Annoying Spouse


My husband has extremely annoying social behavior that tends to turn people off. I have tried to start friendships with other couples that seem promising until they meet my husband, then the friendship fizzes. What can I do to help?


It must be discouraging and disappointing to love your husband, to know that he has strengths and when you’ve tried to help him have him reject that help. The good news is that your husband has expressed that he wants friends. At the outset, realize that you will not be able to change your husband's behavior, so giving up that notion and releasing responsibility for that will be helpful to your emotional, mental, and relational health.

You say you’ve tried to talk to him but he gets defensive and angry. Unfortunately, that is a common male response to a wife’s loving attempts to “help” her husband. For some reason men are less likely to take advice from their wives than women are from their husbands. Another man might be able to say the same thing to him and he would receive it. Before you get too upset at your husband, you should know that most men follow this pattern. I think that it is in part because many men can be threatened by anything that looks like criticism that makes them feel inferior or inadequate.

Research tells us that men who allow their wives to influence them have happier marriages and are less likely to divorce than men who resist their wives’ influence.

We’re sad to say that having that significant information doesn’t help a man magically change his behavior pattern. Given this male tendency, your direct attempts and “helping” him may not be the most productive. However, you have nothing to lose by bringing up the subject again with your husband but perhaps in some different ways. Ask him what he enjoys about friendships with other couples. Ask him what he enjoys about his friendship with you. Take his side and discuss how the “two” of you could get more “successful” at developing friendships.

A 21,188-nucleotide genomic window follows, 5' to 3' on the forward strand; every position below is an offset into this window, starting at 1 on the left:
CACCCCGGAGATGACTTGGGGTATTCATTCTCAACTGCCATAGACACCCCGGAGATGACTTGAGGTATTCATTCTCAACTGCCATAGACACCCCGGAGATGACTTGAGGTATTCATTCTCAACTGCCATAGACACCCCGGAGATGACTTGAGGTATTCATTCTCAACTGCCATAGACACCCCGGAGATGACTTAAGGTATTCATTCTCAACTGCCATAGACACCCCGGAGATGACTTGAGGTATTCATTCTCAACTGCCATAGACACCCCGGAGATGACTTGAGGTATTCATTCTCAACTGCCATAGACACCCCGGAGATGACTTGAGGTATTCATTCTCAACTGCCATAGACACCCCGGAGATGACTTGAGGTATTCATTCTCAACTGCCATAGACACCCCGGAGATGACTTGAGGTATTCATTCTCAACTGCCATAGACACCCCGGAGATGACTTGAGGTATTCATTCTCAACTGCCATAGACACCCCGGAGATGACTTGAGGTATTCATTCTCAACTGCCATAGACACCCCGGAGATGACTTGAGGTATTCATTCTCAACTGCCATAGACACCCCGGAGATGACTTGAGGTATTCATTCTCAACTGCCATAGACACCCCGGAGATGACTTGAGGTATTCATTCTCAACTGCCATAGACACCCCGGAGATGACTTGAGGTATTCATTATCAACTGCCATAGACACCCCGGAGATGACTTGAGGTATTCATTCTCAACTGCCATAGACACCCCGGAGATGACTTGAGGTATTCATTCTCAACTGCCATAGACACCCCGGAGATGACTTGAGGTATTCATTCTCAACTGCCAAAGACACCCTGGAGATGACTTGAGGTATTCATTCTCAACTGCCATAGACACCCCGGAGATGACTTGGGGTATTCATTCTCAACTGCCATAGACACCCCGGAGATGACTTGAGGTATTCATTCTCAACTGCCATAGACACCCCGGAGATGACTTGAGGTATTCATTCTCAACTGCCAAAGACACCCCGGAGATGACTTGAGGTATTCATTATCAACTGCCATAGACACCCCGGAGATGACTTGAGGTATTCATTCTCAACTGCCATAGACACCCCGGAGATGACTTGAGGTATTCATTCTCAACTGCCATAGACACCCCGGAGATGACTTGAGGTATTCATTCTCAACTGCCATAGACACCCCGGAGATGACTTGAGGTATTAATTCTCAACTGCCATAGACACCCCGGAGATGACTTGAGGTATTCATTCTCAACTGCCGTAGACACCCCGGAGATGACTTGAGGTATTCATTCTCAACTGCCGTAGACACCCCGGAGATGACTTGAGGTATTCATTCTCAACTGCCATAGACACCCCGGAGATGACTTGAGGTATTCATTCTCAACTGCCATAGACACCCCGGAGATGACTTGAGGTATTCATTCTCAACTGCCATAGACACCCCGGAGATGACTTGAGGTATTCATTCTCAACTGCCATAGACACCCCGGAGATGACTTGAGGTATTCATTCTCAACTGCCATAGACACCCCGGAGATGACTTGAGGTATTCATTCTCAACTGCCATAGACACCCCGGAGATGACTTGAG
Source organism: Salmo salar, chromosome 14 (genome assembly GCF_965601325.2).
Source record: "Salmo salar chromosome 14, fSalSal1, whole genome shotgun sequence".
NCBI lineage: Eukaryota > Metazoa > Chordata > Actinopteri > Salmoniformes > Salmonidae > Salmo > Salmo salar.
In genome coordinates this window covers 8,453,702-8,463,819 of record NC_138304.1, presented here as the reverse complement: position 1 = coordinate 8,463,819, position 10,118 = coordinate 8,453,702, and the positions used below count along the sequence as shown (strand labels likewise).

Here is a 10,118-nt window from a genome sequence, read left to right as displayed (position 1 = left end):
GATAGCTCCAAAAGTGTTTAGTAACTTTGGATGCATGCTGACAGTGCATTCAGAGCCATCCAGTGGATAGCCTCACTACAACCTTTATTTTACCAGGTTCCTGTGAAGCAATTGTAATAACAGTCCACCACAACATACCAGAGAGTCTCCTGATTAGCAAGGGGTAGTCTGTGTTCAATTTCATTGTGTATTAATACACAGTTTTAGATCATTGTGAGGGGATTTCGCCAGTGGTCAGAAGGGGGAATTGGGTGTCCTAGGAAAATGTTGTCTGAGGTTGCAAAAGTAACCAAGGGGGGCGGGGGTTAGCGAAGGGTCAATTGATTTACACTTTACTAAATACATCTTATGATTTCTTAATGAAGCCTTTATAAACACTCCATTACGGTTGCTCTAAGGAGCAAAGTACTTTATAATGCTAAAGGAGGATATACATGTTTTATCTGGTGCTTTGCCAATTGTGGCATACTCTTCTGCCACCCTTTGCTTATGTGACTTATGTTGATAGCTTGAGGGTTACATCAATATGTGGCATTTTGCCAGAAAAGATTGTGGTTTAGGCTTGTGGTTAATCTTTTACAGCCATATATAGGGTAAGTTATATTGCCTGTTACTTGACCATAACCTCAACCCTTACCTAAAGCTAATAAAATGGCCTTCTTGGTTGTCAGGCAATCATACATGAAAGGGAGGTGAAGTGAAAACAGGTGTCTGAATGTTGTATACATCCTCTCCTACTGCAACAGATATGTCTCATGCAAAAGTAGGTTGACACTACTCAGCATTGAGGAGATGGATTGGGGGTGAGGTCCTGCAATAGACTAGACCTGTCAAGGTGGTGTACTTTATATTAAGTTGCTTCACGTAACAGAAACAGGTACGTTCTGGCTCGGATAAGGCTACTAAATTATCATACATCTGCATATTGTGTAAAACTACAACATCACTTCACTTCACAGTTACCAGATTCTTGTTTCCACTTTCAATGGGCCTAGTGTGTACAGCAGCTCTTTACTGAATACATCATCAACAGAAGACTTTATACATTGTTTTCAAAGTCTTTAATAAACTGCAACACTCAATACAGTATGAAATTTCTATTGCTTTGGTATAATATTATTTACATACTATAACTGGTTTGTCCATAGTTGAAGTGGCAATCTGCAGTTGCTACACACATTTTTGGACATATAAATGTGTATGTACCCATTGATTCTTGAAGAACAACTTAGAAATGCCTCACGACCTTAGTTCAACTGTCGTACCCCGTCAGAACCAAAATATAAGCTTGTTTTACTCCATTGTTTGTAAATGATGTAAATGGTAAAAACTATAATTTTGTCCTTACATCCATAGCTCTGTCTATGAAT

If your husband gets angry, understand that the anger is probably coming from hurt and he feels a need to defend himself. Listen to his feelings even if they don’t make sense to you. With time, he might become more receptive to a discussion around friendships. How you interact with his irritating behavior may begin to shape his behavior in ways that might eventually be helpful to him.

If he’s like most people there are times when he is a little bit better with people than others. Perhaps a more effective approach might be to notice what’s different about the times when people respond a bit more positively to him. In other words, work on catching him doing it better. Does he do something different during those times? Is it with certain people or while discussing certain topics? Is it in a certain social setting? Look for every opportunity to reinforce any positive, or at least a little bit more positive, relational behavior. Become a Barnabus to him. Encourage him in what he does well.

Does he have any male friends or acquaintances, perhaps your pastor or a men’s group leader at your church, who might be willing to talk with him? If they have any kind of a relationship with him and have personally experienced his obnoxious side, they might have the courage to “speak the truth in love” to him. Frequently, a man will be more likely to hear something from an objective third party than he is from his spouse. We would also encourage you to pray for him and pray with him and when you pray be sure to give God thanks for the strengths he does have.

Gary J. Oliver, ThM, PhD
Executive Director at Center for Healthy Relationships | + posts

Dr. Oliver is the Executive Director of The Center for Healthy Relationships, and professor of Psychology and Practical Theology at John Brown University.  He has authored over 20 books and more than 350 professional and popular articles.  Dr. Oliver has over 40 years’ experience as a Clinical Psychologist, Marriage  & Family Therapist and Spiritual Director.  He leads seminars & workshops both nationally and internationally on a variety of counseling-related issues, healthy relationships as well as Emotional & Relational Intelligence (ERI).

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